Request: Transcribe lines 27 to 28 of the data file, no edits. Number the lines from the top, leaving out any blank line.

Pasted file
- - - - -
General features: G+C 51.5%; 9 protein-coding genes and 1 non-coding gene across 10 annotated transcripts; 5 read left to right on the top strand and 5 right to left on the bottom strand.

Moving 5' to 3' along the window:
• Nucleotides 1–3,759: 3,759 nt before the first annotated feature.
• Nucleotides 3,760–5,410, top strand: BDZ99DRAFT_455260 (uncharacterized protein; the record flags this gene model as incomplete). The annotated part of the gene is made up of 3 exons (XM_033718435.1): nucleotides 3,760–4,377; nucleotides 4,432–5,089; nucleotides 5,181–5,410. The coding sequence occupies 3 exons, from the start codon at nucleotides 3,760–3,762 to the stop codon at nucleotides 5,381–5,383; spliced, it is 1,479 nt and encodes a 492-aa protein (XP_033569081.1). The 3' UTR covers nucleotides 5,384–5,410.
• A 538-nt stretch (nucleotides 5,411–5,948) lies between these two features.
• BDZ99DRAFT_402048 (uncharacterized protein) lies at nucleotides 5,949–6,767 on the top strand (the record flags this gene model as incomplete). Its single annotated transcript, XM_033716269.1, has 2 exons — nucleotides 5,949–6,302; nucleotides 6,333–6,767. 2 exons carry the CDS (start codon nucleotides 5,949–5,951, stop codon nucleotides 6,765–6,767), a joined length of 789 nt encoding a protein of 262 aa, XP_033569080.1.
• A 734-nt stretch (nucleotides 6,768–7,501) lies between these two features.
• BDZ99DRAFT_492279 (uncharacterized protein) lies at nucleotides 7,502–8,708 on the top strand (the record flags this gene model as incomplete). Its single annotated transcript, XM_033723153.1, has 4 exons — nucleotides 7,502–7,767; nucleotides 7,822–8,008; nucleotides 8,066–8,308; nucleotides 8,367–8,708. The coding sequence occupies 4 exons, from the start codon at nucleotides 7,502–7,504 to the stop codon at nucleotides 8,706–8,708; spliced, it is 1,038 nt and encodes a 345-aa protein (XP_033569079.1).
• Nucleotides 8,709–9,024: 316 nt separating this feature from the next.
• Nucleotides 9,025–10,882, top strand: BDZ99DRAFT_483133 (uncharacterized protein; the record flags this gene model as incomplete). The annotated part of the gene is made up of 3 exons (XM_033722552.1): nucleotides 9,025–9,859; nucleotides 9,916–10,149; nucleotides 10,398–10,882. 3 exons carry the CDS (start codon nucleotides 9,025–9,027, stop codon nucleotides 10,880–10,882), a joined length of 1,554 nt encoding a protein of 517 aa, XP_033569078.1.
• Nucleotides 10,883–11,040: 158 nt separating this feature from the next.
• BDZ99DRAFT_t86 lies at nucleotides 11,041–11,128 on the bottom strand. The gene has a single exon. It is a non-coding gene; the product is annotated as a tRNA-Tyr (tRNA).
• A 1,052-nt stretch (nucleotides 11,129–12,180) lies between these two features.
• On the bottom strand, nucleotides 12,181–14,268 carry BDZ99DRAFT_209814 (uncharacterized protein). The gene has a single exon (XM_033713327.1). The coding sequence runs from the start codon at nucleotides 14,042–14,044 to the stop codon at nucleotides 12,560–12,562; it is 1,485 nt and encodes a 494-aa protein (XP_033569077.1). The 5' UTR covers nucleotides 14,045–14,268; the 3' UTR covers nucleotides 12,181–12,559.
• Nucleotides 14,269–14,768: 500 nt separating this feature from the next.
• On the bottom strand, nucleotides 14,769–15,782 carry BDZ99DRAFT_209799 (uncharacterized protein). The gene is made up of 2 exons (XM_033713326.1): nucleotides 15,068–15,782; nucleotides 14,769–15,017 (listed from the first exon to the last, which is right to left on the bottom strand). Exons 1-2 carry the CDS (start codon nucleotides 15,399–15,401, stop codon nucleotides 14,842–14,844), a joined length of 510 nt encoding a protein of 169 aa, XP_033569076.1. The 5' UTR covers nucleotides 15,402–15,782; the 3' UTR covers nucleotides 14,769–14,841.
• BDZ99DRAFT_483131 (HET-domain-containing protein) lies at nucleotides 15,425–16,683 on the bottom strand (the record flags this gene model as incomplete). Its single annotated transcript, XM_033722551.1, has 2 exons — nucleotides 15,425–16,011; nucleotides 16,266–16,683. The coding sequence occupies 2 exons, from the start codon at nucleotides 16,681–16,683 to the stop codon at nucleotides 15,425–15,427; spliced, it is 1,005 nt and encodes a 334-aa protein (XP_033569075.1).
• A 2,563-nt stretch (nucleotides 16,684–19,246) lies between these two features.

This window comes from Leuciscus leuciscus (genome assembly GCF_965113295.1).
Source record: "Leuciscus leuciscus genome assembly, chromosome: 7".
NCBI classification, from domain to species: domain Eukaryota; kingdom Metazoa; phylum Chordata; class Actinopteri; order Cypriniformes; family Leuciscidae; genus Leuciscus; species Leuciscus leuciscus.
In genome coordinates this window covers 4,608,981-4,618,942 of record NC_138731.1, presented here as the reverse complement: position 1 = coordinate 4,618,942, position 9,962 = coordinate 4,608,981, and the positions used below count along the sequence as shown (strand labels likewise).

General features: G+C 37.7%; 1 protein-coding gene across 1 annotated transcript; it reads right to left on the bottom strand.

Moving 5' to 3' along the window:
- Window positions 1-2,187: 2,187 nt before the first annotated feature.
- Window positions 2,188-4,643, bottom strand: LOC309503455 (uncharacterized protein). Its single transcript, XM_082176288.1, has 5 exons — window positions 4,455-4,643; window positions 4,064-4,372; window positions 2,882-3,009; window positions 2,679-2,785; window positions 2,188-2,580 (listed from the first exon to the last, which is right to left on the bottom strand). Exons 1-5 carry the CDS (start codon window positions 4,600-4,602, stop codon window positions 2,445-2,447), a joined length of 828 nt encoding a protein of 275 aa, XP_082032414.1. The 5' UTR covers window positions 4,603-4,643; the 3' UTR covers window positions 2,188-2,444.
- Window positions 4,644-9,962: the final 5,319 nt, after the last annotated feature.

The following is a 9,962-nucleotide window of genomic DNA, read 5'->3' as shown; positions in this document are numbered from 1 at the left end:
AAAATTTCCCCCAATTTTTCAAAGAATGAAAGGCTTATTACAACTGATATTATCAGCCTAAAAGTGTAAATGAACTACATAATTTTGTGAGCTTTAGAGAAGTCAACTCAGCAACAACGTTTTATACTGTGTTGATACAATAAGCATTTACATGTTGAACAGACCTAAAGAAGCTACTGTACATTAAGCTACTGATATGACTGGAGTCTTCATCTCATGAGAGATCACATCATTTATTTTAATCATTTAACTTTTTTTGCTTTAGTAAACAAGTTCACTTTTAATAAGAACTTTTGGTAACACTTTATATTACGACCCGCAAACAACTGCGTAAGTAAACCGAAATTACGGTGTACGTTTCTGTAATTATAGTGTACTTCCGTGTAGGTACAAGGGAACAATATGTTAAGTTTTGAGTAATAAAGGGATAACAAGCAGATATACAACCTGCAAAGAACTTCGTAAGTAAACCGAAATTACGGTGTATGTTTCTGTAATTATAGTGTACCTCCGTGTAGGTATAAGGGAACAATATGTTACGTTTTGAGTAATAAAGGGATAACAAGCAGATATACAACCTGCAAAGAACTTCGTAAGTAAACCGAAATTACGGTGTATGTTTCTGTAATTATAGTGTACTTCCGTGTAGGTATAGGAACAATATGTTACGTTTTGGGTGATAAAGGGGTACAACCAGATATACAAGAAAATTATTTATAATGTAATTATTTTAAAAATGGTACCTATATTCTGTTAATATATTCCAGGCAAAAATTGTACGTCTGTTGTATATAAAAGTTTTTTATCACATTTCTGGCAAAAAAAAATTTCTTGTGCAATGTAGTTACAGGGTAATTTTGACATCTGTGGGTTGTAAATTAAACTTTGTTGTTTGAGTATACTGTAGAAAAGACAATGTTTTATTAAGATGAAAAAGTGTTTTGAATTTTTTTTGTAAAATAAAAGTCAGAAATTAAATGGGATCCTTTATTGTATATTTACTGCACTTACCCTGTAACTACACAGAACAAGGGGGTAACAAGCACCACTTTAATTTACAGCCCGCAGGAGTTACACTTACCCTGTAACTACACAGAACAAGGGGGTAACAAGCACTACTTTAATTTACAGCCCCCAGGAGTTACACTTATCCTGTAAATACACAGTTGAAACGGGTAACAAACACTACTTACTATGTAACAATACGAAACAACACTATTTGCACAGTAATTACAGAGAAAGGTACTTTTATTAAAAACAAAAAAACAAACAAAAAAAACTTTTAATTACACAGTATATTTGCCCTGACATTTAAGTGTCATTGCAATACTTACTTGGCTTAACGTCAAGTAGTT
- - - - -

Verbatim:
- Window positions 4,644-9,962: the final 5,319 nt, after the last annotated feature.

The following is a 9,962-nucleotide window of genomic DNA, read 5'->3' as shown; positions in this document are numbered from 1 at the left end: